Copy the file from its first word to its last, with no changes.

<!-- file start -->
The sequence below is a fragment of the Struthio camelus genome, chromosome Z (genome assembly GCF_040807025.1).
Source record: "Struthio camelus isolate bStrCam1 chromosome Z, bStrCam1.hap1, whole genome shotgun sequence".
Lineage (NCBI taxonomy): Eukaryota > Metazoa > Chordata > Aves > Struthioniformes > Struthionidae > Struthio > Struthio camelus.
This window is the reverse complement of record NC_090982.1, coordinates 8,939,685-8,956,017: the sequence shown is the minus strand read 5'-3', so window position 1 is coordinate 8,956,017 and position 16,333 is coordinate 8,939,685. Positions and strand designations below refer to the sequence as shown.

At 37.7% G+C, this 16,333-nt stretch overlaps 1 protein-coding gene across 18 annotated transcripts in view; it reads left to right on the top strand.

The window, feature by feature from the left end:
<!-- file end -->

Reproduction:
The sequence below is a fragment of the Struthio camelus genome, chromosome Z (genome assembly GCF_040807025.1).
Source record: "Struthio camelus isolate bStrCam1 chromosome Z, bStrCam1.hap1, whole genome shotgun sequence".
Lineage (NCBI taxonomy): Eukaryota > Metazoa > Chordata > Aves > Struthioniformes > Struthionidae > Struthio > Struthio camelus.
This window is the reverse complement of record NC_090982.1, coordinates 8,939,685-8,956,017: the sequence shown is the minus strand read 5'-3', so window position 1 is coordinate 8,956,017 and position 16,333 is coordinate 8,939,685. Positions and strand designations below refer to the sequence as shown.

At 37.7% G+C, this 16,333-nt stretch overlaps 1 protein-coding gene across 18 annotated transcripts in view; it reads left to right on the top strand.

The window, feature by feature from the left end: